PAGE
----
You know that saying, “seeing is believing”? Well, I have decided that I think that is a false statement. There are plenty of times that people see something and simply can’t believe it. And there are plenty of other times where people have seen something and thought it was something else entirely (ex. UFOs). I would like to suggest that as a culture we amend the statement from “seeing is believing” to “perceiving is believing.” After all its what we think about what we see that affects what we believe, right? How we process our sight is what really matters.
I started thinking about this after I read some new insight into the passage in the Bible where Jesus has a two-part healing of the blind man. The insight came from the book “Experience More of God by Bill & Booram. Its a book about experiencing God with our senses and the particular part I read today was about sight.
Anywho, let me summarize the Bible passage and then share with you the insight that followed. So, some people bring a blind man to Jesus and ask him to heal him. Jesus then spits on the guys eyes (eww) and puts his hands on him and asks if he can see anything. The man responds, “I see people, they look like trees walking around.” So Jesus puts his hand on him again and after that he is able to “see clearly.”
When I first read this passage I thought, “how could Jesus make a mistake and not heal him properly the first time?” But after observing the intentional nature of how Jesus did things I was forced to conclude it must not be a mistake but done on purpose. So my next question became, why would Jesus not heal him fully the first time, why was this a two-part healing?
In seeking an answer to that question I came up with a couple of new insights. Firstly, that healing (or perhaps I might venture to say perceiving) is indeed often a process and not something that comes in perfectly on our first try. I think this healing was a mini-parable illustrating the things that are going on for Jesus’ disciples at the same point as this story in Mark. For example, they had to learn several times that Jesus could provide for them bread at will (feeding the 5000, then the 4000, then the bread on the boat). What he says to them as they keep failing to get it is: “Why are you talking about having no bread? Do you still not see or understand? Are your hearts hardened? Do you have eyes but fail to see, and ears but fail to hear? And don’t you remember?”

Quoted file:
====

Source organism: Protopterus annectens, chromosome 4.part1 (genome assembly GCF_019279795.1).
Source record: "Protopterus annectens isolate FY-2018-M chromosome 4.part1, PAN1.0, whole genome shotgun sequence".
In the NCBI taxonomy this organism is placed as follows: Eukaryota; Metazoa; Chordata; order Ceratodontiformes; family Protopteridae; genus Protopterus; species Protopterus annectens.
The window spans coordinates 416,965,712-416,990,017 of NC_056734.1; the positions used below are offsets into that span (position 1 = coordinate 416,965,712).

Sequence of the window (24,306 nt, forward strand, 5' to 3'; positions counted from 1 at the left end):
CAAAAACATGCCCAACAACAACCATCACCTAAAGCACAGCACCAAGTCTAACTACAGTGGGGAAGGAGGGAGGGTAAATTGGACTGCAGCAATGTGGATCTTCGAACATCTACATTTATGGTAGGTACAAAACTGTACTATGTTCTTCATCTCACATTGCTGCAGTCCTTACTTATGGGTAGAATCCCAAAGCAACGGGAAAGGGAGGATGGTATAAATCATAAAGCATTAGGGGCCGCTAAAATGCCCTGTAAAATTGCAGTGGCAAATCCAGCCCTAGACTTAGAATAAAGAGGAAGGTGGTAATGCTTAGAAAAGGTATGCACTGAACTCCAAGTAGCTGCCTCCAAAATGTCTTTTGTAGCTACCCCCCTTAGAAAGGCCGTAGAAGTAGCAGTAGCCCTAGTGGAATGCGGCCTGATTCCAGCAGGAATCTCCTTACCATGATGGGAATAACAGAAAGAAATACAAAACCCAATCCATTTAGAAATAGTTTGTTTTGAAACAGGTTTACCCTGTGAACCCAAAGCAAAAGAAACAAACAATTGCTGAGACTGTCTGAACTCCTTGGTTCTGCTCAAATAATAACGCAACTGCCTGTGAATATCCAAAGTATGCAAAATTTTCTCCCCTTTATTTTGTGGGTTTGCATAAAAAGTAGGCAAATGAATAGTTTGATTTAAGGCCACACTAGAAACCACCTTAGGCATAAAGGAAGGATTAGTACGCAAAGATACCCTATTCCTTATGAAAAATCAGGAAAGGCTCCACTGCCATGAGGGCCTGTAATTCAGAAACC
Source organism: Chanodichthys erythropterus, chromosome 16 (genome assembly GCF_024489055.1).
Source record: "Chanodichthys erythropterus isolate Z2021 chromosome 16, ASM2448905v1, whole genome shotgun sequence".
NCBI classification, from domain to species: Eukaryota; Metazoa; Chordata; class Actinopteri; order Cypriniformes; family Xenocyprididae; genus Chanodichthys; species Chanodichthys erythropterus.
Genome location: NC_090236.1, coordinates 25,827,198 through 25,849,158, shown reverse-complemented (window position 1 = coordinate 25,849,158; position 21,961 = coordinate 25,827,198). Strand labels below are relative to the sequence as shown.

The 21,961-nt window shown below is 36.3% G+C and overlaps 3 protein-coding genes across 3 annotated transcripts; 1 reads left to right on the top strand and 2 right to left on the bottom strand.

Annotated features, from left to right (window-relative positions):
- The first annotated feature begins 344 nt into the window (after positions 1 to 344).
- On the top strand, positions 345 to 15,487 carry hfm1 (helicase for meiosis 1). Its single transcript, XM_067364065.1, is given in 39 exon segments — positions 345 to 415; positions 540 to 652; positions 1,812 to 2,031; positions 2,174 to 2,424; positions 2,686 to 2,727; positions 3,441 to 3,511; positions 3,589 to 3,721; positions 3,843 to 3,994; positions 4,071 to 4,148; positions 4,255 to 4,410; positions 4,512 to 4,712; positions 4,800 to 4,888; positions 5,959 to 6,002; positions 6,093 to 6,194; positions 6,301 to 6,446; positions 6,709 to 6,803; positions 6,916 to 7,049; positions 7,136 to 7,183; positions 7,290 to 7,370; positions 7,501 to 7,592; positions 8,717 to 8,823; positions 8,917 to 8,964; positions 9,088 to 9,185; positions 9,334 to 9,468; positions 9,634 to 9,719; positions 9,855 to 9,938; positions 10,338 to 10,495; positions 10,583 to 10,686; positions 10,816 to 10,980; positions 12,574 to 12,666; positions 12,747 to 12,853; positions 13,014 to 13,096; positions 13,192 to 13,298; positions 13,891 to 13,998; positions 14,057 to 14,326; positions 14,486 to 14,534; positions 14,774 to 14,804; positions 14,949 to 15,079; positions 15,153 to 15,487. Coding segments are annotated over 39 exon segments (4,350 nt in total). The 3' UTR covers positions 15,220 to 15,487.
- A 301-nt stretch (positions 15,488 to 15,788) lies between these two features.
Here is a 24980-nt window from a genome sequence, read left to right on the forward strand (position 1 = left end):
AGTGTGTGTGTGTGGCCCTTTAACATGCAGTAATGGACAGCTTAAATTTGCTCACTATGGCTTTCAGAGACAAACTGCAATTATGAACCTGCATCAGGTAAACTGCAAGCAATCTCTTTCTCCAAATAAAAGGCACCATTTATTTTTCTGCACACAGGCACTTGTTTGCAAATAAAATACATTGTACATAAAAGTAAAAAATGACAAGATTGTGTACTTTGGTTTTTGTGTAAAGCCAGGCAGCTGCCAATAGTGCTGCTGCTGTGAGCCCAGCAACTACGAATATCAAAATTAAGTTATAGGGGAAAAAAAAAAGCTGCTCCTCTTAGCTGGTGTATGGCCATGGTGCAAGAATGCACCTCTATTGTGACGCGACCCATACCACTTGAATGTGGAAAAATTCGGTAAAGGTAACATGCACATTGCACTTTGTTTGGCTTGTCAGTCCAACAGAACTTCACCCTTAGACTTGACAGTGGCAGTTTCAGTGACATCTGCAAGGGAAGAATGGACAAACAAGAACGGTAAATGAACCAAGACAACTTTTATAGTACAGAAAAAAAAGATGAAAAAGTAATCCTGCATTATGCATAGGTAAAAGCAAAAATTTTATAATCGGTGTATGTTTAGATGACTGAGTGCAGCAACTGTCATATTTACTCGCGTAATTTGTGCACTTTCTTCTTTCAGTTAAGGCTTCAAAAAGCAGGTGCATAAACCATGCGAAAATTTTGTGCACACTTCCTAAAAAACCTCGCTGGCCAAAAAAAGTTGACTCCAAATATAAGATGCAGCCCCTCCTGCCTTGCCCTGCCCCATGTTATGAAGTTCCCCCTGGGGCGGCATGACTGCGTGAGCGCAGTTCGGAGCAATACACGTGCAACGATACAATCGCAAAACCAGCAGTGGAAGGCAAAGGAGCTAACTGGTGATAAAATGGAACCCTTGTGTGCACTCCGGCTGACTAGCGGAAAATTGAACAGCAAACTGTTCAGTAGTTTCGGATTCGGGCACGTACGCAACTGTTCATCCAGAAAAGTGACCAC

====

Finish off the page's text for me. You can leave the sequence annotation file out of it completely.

Do you have eyes but fail to see? In other words, “you see, but still you do not perceive.” So the second insight of the 2-part healing of the blind man is that we can be healing physically, just as his eyes were able to see when he opened them, but it is often a separate healing that needs to adjust our perceptions. How would them man even known to say I see people but they look like trees? How would he know what people or trees look like? Maybe he thought trees looked like people and just needed new isight into what was what.
All that to say, what we believe about what we see is important because it shapes our reality. Its scary to think that I could be looking at things and seeing but not really perceiving what is going on. Our perceptions affect the ways we behave. If I perceive something as dangerous, I approach with caution, or don’t approach at all… but if its not really dangerous, if its a puppy lets say, and I have never interacted with a dog before… then I might miss out on the playful lick it offers as a hello.
Maybe take a second to think about areas where you operate out of your assumptions, and ask God for a healing of your perspective.
And just for fun… what do you see in the image below?
Can you see both the old and young woman?